“This place is going to look like Little Somalia,’ Brig. Gen. Gary Jones, commander of the Louisiana National Guard’s Joint Task Force told Army Times Friday as hundreds of armed troops under his charge prepared to launch a massive citywide security mission from a staging area outside the Louisiana Superdome. “We’re going to go out and take this city back. This will be a combat operation to get this city under control.’ — Army Times

People are being evacuated from the Superdome, and then from the Convention Center and elsewhere in the city. Evacuees are being taken to places as far away as San Antonio, Texas, and Indianapolis, Ind.

However, as of this morning, buses had stopped arriving, and nobody seems to know quite why. Up to 5,000 people remain in the Superdome, with an unknown number remaining at the Convention Center.

New Orleans mayor Ray Gavin said earlier this week he was “pissed’ at the government’s slow response to the disaster. Now two key Senators are launching an investigation.

Sen. Susan Collins, a Maine Republican who heads the Senate Governmental Affairs Committee, and Sen. Joseph Lieberman of Connecticut, the panel’s top Democrat, said they plan to begin an oversight investigation next week when the full Senate returns from a summer recess.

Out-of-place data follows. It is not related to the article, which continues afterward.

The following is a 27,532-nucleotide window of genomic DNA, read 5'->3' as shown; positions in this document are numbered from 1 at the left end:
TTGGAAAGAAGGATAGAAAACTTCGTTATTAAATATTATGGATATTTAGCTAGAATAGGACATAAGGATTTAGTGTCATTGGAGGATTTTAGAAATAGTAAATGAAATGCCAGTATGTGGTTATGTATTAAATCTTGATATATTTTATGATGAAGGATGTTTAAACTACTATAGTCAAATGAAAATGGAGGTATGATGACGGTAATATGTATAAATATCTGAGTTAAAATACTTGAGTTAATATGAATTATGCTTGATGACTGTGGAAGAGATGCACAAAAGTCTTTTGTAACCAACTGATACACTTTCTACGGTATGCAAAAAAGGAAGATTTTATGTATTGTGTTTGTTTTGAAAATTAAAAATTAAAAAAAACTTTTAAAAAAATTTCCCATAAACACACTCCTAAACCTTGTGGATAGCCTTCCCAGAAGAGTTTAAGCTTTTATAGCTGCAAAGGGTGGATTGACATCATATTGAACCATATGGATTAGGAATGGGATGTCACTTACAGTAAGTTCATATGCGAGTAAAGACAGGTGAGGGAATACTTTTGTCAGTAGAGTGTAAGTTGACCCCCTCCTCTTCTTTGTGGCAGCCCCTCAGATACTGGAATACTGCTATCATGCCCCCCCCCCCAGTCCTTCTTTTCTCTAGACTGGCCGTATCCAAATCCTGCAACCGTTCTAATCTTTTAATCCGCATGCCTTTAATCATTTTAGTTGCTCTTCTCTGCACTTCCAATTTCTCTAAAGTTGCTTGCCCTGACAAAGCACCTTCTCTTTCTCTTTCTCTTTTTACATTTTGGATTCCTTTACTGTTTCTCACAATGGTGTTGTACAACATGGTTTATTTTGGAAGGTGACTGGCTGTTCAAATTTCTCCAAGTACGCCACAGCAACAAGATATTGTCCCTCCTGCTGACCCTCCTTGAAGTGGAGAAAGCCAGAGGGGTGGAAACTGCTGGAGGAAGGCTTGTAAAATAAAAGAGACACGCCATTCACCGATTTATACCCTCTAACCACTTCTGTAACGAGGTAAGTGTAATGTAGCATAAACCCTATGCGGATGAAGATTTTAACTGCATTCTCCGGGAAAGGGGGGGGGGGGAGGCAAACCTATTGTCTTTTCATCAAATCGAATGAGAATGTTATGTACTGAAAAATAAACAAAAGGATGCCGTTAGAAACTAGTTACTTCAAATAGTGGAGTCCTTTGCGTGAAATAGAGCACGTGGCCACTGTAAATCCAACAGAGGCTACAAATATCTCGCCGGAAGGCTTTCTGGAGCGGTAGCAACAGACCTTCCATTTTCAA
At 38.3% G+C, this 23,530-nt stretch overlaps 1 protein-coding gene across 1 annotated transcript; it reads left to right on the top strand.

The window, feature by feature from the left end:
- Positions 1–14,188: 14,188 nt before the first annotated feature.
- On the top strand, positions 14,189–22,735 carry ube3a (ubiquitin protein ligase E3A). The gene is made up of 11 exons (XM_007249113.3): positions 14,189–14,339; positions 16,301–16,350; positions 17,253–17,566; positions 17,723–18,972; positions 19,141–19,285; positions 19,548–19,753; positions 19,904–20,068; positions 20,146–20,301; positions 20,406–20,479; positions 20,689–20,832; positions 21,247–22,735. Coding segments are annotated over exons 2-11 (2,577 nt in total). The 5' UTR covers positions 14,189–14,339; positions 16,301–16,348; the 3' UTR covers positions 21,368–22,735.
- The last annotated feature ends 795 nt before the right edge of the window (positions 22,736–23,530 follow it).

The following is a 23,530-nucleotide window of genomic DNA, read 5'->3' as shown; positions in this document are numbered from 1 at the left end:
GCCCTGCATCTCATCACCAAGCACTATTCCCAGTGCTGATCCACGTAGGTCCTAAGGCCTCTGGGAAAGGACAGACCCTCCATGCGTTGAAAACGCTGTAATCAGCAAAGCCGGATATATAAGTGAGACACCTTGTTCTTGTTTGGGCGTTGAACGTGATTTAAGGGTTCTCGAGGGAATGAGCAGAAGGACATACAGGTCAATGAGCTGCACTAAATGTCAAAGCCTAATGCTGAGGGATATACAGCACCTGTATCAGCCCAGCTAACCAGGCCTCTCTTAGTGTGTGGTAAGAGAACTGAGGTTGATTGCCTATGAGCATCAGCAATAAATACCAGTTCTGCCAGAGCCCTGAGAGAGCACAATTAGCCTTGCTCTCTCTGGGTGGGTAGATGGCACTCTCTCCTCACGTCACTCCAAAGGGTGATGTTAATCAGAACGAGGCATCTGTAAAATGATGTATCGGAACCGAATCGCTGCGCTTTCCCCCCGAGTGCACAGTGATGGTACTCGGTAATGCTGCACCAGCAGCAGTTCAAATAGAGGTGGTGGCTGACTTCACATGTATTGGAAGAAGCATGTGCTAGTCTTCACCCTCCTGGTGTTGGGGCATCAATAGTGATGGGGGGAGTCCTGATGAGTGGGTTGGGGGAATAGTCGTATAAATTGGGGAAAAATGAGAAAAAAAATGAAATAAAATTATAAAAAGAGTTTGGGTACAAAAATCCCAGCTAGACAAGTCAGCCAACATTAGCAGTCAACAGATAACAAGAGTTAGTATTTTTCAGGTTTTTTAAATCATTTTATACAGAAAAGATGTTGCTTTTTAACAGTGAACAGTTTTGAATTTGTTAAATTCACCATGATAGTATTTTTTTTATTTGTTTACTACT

“We intend to demand answers as to how this immense failure occurred, but our immediate focus must and will be on what Congress can do to help the rescue and emergency operations that are ongoing,’ the senators said in a joint statement.

“It is also our responsibility to investigate the lack of preparedness and inadequate response to this terrible storm,’ they said, adding that it was “increasingly clear that serious shortcomings in preparedness and response have hampered relief efforts at a critical time.’ — Reuters

The Federal Emergency Management Agency has been criticized for not responding to the disaster quickly enough.

“There was a time when FEMA understood that the correct approach to a crisis was to deploy to the affected area as many resources as possible as fast as possible,’ Sen. Mary Landrieu (D-La.) said. “Unfortunately that no longer seems to be their approach.’

And the disaster had been foreseen. In fact, it had been foreseen years ago.